LONDON: A former pensions minister has warned that the Child Support Agency, which collects maintenance from absent parents, is in a state of “meltdown”, is refusing to publish data and has written off more than 1 billion pound in maintenance that is due from absent parents.
Frank Field, Labour M.P. representing Birkenhead, and former pensions minister, said he had conducted his own investigation into the agency’s performance and found that it is refusing to publish data which would reveal the extent of its shortcomings.
Field has written a letter to prime minister Tony Blair saying organisations in meltdown “typically bolt down the hatches to the outside world”. He said he has official statistics, correspondence and previous annual reports of the organisation for basing his interpretation that there is chaos inside the agency.
He told Blair that the uncollected maintenance amount that had been written off had crossed the 1 billion-pound mark, the total sum of maintenance still to be collected had gone up by a third to 1.26 billion pounds and the backlog of parents waiting for a maintenance assessment is soaring.
Field said the CSA was refusing to publish data to show how many cases were cleared through its work or how many were cleared because the cases were closed before it had got round to calculating the maintenance figure. He wants the agency’s collection functions to be transferred to the Inland Revenue and divert its staff to the task of chasing the non-payers.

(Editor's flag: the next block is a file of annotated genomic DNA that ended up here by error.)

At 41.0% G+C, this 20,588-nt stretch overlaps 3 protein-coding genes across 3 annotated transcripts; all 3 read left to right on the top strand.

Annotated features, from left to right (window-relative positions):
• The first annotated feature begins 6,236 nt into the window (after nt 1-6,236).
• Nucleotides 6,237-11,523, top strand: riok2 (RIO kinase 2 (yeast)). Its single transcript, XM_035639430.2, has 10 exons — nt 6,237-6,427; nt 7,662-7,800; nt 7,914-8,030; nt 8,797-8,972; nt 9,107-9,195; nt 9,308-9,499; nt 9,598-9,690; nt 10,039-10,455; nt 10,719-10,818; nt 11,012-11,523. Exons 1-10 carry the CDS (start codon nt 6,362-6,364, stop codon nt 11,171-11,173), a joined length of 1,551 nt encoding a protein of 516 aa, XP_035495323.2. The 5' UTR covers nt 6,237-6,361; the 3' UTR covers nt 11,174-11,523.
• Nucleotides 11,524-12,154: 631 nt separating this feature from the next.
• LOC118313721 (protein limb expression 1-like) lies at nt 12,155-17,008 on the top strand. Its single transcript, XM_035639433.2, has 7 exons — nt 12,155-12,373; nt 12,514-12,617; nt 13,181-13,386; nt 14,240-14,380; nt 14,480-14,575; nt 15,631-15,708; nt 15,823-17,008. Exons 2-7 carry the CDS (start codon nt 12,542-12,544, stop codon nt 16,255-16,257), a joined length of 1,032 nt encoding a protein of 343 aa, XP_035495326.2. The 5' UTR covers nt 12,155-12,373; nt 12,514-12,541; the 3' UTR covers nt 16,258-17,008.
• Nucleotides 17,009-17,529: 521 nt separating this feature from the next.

Field’s findings also indicate that the proportion of lone parents receiving a first payment where the maintenance assessment had been made, dropped by a third — from 72 per cent to 52 per cent, while the total backlog of parents waiting for a maintenance assessment continued to rise — by 20 per cent in the past six months. As much as 40 per cent of all applications for child support on the new scheme are waiting for an assessment.
He said it now costs the tax payers 54 pence for every pound the agency collects.
Field’s letter to Blair says: “The 2003 reforms, while costing the taxpayer 456 million pounds for the new IT alone, have added to the agency’s general chaos and declining performance, and made an intolerably poor service even worse.”
Lord Hunt, minister responsible for the agency, said the agency is now dealing with one million extra child support cases, a workload which would test any organisation. He said the government is determined to ensure that the maintenance flows for those children whose parents live apart.